To be the Best You Have to Watch the Best

As a speaker, presenter or facilitator, we are always honing our craft. Making subtle changes and improvements in our delivery, stage persona, or our body language is key to developing a professional presentation.  A member of the National Speakers Association (NSA) once told me, “If you want to be the best, go watch the best. Learn from them but don’t mimic them. Stay authentic to yourself and use what you learned to become one of the best.”  I took that piece of advice to heart and spent countless hours watching past U.S. Presidents, speakers at the NSA Annual Convention and at our local chapter meetings, and TED Talks.

Former U.S. Presidents Ronald Reagan and Bill Clinton that were known for their incredible speaking skills.  Both knew how to connect with an audience and capture their imagination.  Watch and listen to their cadence and tone of voice.  Listen for when they pause and the look on their face. Watch what they do with their hands.  Early in Bill Clinton’s political career, when he would speak, he had the tendency to point his finger at the audience.  He was given advice to stop pointing his finger because it makes the audience defensive.  Instead of pointing his finger, he would make a fist and place his thumb on top of his fist and make the pointing gesture without using his finger. I have heard this method to be called the “remote control.”

As a member of the National Speakers Association, you gain access to some of the best speakers, both domestically and internationally – Mike Rayburn, Patricia Fripp, and Derrick Kayongo.  When I see them on stage, I am constantly study their mannerisms, pace, voice, delivery – all the nuances that work together to create a powerful presenation.  This is a challenge because they all have a great message and are excellent in engaging the audience. It can be difficult to dissect pieces of the presentation when you are so focused on the full experience of their presention. The art of a great speaker.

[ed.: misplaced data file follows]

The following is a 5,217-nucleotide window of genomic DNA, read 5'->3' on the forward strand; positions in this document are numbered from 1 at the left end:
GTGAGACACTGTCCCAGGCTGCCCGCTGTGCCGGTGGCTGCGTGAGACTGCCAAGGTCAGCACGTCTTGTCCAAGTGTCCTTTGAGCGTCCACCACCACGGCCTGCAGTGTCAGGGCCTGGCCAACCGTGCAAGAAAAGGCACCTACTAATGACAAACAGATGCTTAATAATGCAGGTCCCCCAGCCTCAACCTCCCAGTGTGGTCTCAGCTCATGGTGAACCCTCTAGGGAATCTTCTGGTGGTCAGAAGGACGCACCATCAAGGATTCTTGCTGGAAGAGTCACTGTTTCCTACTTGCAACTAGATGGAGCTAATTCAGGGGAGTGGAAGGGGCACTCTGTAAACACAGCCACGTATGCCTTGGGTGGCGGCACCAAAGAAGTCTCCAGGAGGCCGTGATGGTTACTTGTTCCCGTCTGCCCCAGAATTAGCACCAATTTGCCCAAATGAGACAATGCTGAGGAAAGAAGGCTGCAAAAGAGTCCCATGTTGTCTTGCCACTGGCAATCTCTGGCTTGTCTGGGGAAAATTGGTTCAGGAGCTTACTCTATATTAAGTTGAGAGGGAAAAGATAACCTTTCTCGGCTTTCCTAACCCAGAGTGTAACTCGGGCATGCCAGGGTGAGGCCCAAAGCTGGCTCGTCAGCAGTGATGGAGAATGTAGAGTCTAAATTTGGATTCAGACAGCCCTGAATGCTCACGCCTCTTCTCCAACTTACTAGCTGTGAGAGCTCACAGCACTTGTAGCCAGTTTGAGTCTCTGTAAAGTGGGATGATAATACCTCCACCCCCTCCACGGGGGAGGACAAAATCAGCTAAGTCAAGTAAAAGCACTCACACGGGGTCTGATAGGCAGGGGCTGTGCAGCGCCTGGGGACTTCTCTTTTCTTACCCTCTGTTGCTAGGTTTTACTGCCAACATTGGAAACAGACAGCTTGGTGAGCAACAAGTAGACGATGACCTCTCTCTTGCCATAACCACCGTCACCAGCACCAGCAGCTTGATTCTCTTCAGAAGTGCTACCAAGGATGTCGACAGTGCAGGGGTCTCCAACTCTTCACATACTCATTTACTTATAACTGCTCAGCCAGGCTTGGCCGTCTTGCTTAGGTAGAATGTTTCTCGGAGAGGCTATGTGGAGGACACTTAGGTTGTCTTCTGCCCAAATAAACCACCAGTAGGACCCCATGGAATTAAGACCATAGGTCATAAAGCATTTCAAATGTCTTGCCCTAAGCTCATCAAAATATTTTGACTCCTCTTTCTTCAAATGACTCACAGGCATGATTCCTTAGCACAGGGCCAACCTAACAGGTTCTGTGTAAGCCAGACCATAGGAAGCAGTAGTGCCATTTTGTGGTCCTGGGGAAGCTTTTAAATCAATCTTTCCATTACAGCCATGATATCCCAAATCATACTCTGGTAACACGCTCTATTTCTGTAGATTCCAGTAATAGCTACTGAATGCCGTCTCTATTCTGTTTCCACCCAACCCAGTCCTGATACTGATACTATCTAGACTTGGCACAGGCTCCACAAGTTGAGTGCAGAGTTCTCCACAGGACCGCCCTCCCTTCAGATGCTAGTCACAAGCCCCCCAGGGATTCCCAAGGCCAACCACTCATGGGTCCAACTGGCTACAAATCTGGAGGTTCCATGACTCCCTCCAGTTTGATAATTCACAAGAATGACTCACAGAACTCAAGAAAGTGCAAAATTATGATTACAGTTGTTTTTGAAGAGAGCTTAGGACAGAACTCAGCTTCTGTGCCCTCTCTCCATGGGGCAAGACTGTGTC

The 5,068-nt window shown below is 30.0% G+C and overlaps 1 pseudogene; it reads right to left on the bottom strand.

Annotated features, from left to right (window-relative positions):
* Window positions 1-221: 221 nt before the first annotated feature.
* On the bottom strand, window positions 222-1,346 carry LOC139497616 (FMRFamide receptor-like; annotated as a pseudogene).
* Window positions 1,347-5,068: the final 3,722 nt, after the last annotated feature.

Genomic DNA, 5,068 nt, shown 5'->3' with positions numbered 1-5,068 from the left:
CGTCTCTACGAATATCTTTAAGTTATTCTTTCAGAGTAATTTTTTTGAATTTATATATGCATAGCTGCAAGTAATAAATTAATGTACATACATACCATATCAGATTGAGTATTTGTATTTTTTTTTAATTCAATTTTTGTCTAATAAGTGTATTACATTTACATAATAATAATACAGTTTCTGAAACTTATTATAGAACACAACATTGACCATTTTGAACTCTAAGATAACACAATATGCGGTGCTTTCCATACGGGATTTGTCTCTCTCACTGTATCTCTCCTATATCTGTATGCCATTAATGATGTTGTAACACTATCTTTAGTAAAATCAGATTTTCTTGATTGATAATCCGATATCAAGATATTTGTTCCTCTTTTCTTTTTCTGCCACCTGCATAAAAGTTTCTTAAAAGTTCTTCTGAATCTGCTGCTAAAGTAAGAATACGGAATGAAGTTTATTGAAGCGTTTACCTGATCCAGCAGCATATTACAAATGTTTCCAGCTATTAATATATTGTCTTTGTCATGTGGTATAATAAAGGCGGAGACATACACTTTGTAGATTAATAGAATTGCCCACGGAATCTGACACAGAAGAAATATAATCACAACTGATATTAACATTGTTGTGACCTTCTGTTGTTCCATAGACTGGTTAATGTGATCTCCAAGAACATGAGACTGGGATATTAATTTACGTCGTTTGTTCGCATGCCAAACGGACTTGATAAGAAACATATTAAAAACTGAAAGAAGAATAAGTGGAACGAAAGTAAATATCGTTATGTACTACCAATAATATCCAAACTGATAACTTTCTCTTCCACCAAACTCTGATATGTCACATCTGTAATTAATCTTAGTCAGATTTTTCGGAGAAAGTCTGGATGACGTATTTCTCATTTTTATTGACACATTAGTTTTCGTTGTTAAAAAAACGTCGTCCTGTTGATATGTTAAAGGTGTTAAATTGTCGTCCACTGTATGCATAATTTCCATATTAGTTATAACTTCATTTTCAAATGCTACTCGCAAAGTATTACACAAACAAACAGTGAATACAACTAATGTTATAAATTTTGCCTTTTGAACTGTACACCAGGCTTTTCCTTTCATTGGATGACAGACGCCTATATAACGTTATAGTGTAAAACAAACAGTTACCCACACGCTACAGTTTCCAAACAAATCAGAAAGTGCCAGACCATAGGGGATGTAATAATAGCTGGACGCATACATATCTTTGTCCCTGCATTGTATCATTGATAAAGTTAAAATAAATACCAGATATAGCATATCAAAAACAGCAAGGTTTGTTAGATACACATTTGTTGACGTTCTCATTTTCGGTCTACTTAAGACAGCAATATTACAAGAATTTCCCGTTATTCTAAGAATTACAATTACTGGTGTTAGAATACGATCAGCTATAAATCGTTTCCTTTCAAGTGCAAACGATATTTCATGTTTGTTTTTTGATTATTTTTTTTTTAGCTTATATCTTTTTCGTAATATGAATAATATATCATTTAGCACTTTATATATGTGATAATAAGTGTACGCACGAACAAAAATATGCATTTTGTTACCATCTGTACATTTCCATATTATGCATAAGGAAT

If this happens to you, and I bet it does, right after their presentation start taking notes from what you witnessed. Try to capture their body language, movement on the stage, use of humor, design of their presentation slides, use of the microphone, fluctuation in their voice, eye contact with the audience.  Write it all down.

Another way to watch the best is to watch a TED Talk.  If you are unfamiliar with them, let me explain.  According to the website, “TED is a nonprofit devoted to spreading ideas, usually in the form of short, powerful talks (18 minutes or less). TED began in 1984 as a conference where Technology, Entertainment and Design converged, and today covers almost all topics, from science to business to global issues.”  Some of the speakers at a TED conference include Bill Gates, Al Gore and Tony Robbins, and to name just a few.

According to their website, the top five TED talks to date are:

  1. Sir Kenneth Robinson – Do schools kill creativity? (over 38 million views)
  2. Amy Cuddy – Your body language may shape who you are (over 32 million views)
  3. Simon Sinek – How great leaders inspire action (over 26 million views)
  4. Brené Brown – The power of vulnerability (over 24 million views)
  5. Mary Roach – 10 things you didn’t know about orgasm (over 18 million views)

When you study TED talks remember this: These speakers are taking very complex information and presenting it through stories and visual aids. No TED Talk is ever a data dump.  They are evoking an emotion in the audience, whether it is laughter, sadness, or shock.  If they can do this, I am sure you can, too. It does require a lot of work but in the end you have a presentation worthy of sharing.

Go watch The Best of Ronald Reagan ( and watch him deliver his humor with perfection. Watch Bill Clinton Bids Farewell at the 2000 White House Correspondents’ Dinner ( and watch his facial expressions, especially when he is discussing writing his resume.  Watch one TED Talk a week.

Become a member of the National Speakers Association.  You want to be the best, go watch the best!